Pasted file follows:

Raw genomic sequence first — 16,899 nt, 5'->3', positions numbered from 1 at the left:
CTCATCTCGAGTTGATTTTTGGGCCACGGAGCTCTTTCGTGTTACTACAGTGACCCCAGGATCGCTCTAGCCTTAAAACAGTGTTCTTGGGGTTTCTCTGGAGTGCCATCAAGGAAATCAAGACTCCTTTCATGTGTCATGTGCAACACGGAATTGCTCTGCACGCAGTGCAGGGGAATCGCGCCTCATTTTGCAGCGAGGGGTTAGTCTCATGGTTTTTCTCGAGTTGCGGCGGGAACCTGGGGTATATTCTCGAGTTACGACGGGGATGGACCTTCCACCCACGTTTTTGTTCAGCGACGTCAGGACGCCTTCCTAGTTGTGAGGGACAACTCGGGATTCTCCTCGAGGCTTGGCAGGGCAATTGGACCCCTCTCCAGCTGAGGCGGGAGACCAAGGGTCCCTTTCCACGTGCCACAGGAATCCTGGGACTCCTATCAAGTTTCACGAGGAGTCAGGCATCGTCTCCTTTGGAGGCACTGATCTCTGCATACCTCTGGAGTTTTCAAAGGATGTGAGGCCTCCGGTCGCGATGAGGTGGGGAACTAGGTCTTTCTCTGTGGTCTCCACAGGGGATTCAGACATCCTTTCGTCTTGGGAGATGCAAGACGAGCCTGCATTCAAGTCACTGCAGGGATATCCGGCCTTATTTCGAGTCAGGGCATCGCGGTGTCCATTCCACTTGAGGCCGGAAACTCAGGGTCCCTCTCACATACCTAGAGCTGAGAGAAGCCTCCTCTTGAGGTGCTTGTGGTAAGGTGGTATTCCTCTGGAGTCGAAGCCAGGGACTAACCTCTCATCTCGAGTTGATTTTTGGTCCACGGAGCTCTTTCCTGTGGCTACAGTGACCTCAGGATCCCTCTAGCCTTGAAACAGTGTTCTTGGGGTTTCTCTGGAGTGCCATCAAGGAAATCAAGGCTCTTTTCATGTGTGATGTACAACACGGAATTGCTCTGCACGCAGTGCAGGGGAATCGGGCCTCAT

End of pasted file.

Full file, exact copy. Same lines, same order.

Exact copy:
Raw genomic sequence first — 16,899 nt, 5'->3', positions numbered from 1 at the left:
CTCATCTCGAGTTGATTTTTGGGCCACGGAGCTCTTTCGTGTTACTACAGTGACCCCAGGATCGCTCTAGCCTTAAAACAGTGTTCTTGGGGTTTCTCTGGAGTGCCATCAAGGAAATCAAGACTCCTTTCATGTGTCATGTGCAACACGGAATTGCTCTGCACGCAGTGCAGGGGAATCGCGCCTCATTTTGCAGCGAGGGGTTAGTCTCATGGTTTTTCTCGAGTTGCGGCGGGAACCTGGGGTATATTCTCGAGTTACGACGGGGATGGACCTTCCACCCACGTTTTTGTTCAGCGACGTCAGGACGCCTTCCTAGTTGTGAGGGACAACTCGGGATTCTCCTCGAGGCTTGGCAGGGCAATTGGACCCCTCTCCAGCTGAGGCGGGAGACCAAGGGTCCCTTTCCACGTGCCACAGGAATCCTGGGACTCCTATCAAGTTTCACGAGGAGTCAGGCATCGTCTCCTTTGGAGGCACTGATCTCTGCATACCTCTGGAGTTTTCAAAGGATGTGAGGCCTCCGGTCGCGATGAGGTGGGGAACTAGGTCTTTCTCTGTGGTCTCCACAGGGGATTCAGACATCCTTTCGTCTTGGGAGATGCAAGACGAGCCTGCATTCAAGTCACTGCAGGGATATCCGGCCTTATTTCGAGTCAGGGCATCGCGGTGTCCATTCCACTTGAGGCCGGAAACTCAGGGTCCCTCTCACATACCTAGAGCTGAGAGAAGCCTCCTCTTGAGGTGCTTGTGGTAAGGTGGTATTCCTCTGGAGTCGAAGCCAGGGACTAACCTCTCATCTCGAGTTGATTTTTGGTCCACGGAGCTCTTTCCTGTGGCTACAGTGACCTCAGGATCCCTCTAGCCTTGAAACAGTGTTCTTGGGGTTTCTCTGGAGTGCCATCAAGGAAATCAAGGCTCTTTTCATGTGTGATGTACAACACGGAATTGCTCTGCACGCAGTGCAGGGGAATCGGGCCTCAT